I’ve always wondered why we’re drawn to stories in which a hero we can relate to is put through absolute hell. I think the first stories ever told were about untrustworthy companions, rival tribes, and dangerous animals like bears and wolves—the very things The Revenant is about. It’s in our nature to wonder “What if…?,” especially when the terrifying scenario involves us personally. What if your family was murdered? Would you have the strength to avenge them? Or, as one character puts it, is revenge best left to “the creator?” I love a good revenge story as much as the next guy (calling The Revenant a revenge story is kind of misleading, by the way), but I think I would have liked this movie a lot more had it been about how something like that can eat you up. I think you might agree after you see it in its entirety. It would have made the conclusion a lot more powerful.
Note: I know I said I would watch this a lot sooner than I did, but I got sick the week it came out and the following week shit happened, as it’s wont to do this early in the new year.
I have mixed feelings about featuring this film for Western Wednesday. It’s no more a traditional western than a horror film. In fact, the best horror movies I’ve ever seen have more in common with The Revenant than the impotent shit that passes as horror today (this week’s dishonorable mention is The Forest, the latest in a long line of PG-13 horror films starring attractive blondes who will never be actual movie stars). I don’t know why it’s so compelling to see good people put through terrible situations, but it is, which is why I don’t understand moviegoers who shrug off the entire genre as an invalid art form. Yes, ninety percent of horror movies suck, but ninety percent of anything sucks. (See: Sturgeon’s Law.)
What makes The Revenant so much more compelling than a lot of horror films is Leonardo DiCaprio’s willingness to get the shot. There is so little cheating here: when you see him plunging into freezing-ass water or crawling through the snow without a stitch of clothing, it’s really him and it’s all real. Director Alejandro González Iñárritu, who won the Best Director Oscar only last year, wants us to know it’s real, too; he doesn’t bother using a different take when his actor’s breath—or blood—gets on the camera lens. It’s one of the most authentic films ever made and I’d say DiCaprio is a shoe-in for Best Actor if the Oscars didn’t inexplicably snub him every chance they get.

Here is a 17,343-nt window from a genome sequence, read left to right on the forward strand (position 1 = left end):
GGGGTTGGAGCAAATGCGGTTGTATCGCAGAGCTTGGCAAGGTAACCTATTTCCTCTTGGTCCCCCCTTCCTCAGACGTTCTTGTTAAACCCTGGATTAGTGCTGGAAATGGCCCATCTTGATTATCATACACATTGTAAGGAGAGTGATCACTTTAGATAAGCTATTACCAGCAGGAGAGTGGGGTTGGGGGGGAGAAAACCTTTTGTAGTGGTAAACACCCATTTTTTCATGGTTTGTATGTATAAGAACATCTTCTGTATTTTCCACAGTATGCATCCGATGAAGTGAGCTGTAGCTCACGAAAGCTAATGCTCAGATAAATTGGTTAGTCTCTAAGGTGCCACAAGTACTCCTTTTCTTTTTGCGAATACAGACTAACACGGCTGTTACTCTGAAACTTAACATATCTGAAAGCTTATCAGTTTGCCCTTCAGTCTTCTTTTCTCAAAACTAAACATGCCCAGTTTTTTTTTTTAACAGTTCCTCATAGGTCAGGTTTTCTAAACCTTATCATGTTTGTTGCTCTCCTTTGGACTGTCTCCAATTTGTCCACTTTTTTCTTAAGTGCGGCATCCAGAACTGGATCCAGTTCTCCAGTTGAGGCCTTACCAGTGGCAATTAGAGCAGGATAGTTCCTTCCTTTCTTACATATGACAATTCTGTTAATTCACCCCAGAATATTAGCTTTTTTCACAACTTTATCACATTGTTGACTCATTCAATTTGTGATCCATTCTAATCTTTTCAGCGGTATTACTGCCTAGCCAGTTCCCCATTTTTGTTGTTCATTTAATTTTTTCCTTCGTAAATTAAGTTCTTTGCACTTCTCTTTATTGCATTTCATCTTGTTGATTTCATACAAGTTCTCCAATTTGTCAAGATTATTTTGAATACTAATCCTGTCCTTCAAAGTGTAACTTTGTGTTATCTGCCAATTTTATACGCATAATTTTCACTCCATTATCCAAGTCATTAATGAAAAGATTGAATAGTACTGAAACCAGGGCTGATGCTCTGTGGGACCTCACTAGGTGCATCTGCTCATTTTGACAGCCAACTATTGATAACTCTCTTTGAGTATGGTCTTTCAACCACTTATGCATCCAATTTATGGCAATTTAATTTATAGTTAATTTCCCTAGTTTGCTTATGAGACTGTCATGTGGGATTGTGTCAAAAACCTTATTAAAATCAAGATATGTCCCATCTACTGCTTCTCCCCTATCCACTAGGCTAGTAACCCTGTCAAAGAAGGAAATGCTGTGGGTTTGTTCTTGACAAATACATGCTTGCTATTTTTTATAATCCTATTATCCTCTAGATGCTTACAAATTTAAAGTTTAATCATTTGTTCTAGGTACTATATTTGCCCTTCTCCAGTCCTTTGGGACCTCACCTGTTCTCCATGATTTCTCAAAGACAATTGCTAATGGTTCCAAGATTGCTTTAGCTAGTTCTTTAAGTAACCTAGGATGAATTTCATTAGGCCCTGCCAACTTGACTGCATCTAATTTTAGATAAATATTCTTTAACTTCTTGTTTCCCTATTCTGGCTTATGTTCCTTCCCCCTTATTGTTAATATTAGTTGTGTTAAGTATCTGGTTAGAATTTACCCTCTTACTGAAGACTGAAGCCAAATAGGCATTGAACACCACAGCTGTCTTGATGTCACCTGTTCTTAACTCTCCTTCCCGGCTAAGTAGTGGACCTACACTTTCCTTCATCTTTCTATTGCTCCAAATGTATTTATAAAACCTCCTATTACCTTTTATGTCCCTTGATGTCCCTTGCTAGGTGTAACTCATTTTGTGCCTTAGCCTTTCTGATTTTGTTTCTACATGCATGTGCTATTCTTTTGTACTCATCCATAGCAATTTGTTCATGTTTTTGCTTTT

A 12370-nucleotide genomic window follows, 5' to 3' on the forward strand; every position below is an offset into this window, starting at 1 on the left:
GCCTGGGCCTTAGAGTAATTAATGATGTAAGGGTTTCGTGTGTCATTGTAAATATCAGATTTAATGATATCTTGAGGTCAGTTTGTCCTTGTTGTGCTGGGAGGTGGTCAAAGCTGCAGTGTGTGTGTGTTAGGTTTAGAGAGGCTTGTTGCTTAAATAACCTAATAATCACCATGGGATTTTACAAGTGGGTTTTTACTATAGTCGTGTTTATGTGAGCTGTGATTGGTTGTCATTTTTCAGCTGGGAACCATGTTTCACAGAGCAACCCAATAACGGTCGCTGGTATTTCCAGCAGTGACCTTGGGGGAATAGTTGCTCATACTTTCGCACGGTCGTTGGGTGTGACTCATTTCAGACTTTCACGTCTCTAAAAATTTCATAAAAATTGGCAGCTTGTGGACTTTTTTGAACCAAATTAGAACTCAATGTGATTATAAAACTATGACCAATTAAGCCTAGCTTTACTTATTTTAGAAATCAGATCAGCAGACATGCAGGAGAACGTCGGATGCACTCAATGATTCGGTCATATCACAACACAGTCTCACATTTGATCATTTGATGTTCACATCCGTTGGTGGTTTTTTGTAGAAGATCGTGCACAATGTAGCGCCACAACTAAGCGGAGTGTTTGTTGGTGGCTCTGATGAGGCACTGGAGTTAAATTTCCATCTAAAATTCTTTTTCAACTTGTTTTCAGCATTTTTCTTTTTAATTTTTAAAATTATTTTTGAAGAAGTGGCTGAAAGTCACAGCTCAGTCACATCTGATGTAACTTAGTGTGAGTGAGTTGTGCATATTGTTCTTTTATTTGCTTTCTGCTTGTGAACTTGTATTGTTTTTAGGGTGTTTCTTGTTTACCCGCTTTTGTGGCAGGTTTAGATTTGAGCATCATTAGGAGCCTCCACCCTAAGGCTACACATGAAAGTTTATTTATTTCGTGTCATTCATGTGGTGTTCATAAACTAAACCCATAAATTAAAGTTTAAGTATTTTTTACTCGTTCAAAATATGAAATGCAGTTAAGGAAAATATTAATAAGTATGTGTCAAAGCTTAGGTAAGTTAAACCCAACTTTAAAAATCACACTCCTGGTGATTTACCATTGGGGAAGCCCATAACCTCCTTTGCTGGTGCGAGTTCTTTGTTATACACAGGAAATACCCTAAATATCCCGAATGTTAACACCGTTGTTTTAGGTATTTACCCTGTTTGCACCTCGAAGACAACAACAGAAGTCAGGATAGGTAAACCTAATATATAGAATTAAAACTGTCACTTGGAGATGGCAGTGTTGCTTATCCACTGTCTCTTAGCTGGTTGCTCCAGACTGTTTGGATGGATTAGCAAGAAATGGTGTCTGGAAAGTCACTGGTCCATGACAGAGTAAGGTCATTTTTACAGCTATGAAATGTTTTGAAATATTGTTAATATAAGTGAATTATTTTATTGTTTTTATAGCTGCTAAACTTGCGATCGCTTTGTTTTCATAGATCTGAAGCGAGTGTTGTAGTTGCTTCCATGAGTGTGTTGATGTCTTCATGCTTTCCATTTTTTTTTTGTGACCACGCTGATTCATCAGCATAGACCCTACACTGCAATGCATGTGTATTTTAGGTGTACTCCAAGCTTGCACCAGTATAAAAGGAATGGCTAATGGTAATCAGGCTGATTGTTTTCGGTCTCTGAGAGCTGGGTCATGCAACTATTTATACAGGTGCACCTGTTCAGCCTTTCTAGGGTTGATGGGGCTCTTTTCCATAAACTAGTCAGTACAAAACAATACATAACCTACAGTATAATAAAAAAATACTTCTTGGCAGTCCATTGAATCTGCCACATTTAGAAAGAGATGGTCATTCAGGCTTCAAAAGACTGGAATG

It’s the early 1800s and Hugh Glass (DiCaprio) and his “half-breed” son are trackers in a fur trapping outfit. Fellow trapper John Fitzgerald (Tom Hardy) has a problem with Glass because he’s the kind of blowhard who has a problem with everyone. When another character suggests their lives are worth more than their pelts, Fitzgerald argues his life is his living and his living just happens to be pelts. The money isn’t just more important to him than his own life, but the lives of everyone.
Fitzgerald is, without a doubt, the biggest asshole in movies this year. People like him still exist to this day and we all have met them—they’re usually found seeking easy-to-obtain positions of pseudo-power in home owner associations or the DMV when they can’t get their own radio talk shows. You don’t love to hate him like most villains, you just fucking hate him, period, the way you hated Nurse Ratched and Dolores Umbridge. Those characters are so easy to hate because they’re the kind of confident idiots you know in real life who simply know what’s best and everyone else is a fucking moron. When Glass is gruesomely mauled by a bear, what Fitzgerald thinks best is suffocating him so that he can no longer slow the others down. When Fitzgerald’s son tries to stop him, he stabs the boy in the belly and hides the body. This incident incites Glass to crawl out of his shallow grave and seek revenge.
The Revenant is a beautifully nasty movie, shot on lenses so wide the vast landscapes almost curl around the edges. There’s at least one ham-fisted visual metaphor, which you wouldn’t expect from an Oscar-winning director in his prime, but overall I enjoyed it a little more than Tarantino’s The Hateful Eight, if only because Iñárritu forces himself to step much farther from his comfort zone… again. Yet beyond its lead performances, the only thing The Revenant really has going for it is its technical accomplishments. I don’t think it will win Best Picture, if only because Iñárritu’s last film did, but it’s almost good enough to deserve it.